Tuesday, January 23, 2018

Drayton urges debate to fast-track CoP

INDEPENDENT Senator Hel­en Drayton yesterday questioned why in the midst of this country’s spiralling crime, the Upper House was not debating a way to untangle the convoluted web currently in place to appoint a police commissioner.

Drayton made the statement as she began her contribution during the debate on the bill to replace the Town and Country Planning Act.

The issue of the complex process currently in place to appoint a police commissioner in this country has been a bugbear for chairman of the Police Service Commission (PSC) Prof Ramesh Deosaran.

On August 7, 2012, this coun­try’s last substantive police commissioner, Canadian Dr Dwayne Gibbs, served his last day in office.

Stephen Williams, whose substantive post is Deputy Police Commissioner, has been acting as Police Commissioner since July 31, 2012.

At the end of this month, Williams’ second six-month acting appointment is scheduled to end.

It is anticipated he would be given another six-month extension.

Speaking to the media last week, Deosaran said there is no end in sight in the search for a substantive commissioner of police in this country.

In fact, the process to find one has not started, he said.

Since the vacancy left as a result of Gibbs’ resignation, Deosaran has complained of the bureaucratic nightmare that surrounds the process of filling the post of police commissioner.

PSC member Martin George said in this country, it is easier to select a chief justice, president and even prime minister than to choose a com­missioner of police.

One of the first hurdles to be crossed in the selection process is the Director of Personnel Administration (DPA) advertising for a firm to be chosen to conduct the assessment to chose a police commissioner.

Some 16 months after the post of police commissioner became vacant, no suitable firm has been found to undertake this task.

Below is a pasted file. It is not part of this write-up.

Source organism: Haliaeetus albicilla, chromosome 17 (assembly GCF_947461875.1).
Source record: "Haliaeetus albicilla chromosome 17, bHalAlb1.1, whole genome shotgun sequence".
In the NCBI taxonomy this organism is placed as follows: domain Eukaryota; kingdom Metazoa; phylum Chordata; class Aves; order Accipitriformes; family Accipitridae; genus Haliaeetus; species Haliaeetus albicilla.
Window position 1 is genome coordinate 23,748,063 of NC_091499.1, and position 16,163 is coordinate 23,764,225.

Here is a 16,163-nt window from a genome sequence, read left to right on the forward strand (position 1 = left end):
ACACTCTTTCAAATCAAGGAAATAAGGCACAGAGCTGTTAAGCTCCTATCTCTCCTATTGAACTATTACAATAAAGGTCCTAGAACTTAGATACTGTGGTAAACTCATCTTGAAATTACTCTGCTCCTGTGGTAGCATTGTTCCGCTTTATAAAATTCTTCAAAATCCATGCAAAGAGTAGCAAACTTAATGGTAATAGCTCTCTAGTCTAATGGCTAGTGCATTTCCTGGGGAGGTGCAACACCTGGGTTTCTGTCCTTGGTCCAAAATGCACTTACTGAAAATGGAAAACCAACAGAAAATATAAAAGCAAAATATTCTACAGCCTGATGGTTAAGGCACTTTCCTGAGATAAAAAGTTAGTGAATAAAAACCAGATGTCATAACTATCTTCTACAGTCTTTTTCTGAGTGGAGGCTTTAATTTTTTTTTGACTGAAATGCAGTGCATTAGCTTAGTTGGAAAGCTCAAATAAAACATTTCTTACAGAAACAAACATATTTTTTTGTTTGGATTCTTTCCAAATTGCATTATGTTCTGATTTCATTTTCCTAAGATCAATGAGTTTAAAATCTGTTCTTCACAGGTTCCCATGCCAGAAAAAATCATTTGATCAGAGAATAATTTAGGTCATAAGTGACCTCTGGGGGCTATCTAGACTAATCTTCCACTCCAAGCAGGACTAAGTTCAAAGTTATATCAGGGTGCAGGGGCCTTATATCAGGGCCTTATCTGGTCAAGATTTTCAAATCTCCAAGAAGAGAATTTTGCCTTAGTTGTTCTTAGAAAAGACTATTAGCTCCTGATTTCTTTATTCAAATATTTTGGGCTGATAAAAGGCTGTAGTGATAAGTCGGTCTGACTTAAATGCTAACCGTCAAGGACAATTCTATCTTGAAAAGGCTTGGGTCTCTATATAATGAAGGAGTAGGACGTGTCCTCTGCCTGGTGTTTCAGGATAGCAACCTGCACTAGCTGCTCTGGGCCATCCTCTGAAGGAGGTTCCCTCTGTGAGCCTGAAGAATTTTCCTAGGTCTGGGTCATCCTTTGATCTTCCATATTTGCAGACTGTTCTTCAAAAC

Drayton yesterday questioned why Parliament was not doing something to correct this.

Drayton began her contribution commending Planning Minister Dr Bhoendradatt Tewarie and all those who con­tributed to the preparation and production of the bill being debated.

“I must say however that while this bill is important, we would have thought that the major priority facing the nation at the moment is crime and, certainly, a law that repeals the current system, the current convoluted system of appointing a police commissioner,” Drayton said.

“So I think that it is unfortunate that such a critical aspect of national life is not be­ing dealt with the priority that it deserves,” she said.

Up to press time last night, the murder toll for the year was 27.

Drayton said there is no question the Town and Country Planning Act has served its purpose and time has come to repeal and replace it.

She however echoed calls by Opposition Senator Ca­m­ille Robinson-Regis for the bill to be first sent to a Joint Se­lect Committee of Parliament.

“There is no question in my mind that the various agencies have all fallen down on the job in protecting our environment,” Drayton said.

“The environment has been abused and it continues to be abused. On the other hand, building just seems to happen without regard for sustainable development and the environment,” she said.

Drayton said people were constructing indiscriminate­ly in this country.

“Anyone travelling along the Western Main Road can ask a very legitimate question: ‘Who gave permission for the continued stealing of land from the sea,’” Drayton said.

“Last time I checked with the EMA (Environmental Management Authority), no one in authority can answer the question, which left no doubt in my mind that permission had not been given and the continued stealing of the land continues,” she said.

Drayton yesterday slammed the indiscriminate use of corporate billboard advertising, which she said has “assumed proportions of environmental litter”.

She said the Government was not “powerless” in this regard and should therefore address the situation.

“If you are not prepared to deal with the low-lying fruit hanging in front of your nose, how are you going to implement this bill, particularly at the local government level, and get adherence to what it calls for?” Drayton asked.

“It would seem that no one in authority cares about keeping a clean and healthy environment, including the EMA. It is silent on the environmental litter, the ministry responsible for the environment and Town and Country are also silent,” she said.

Drayton’s contribution, which lasted around 15 minutes, was disrupted for a significant time as she misplaced her speaking notes. 

The Upper House unanimously agreed to give Drayton time to search for her speaking notes. 

The tea break was taken half an hour earlier than expected as a result.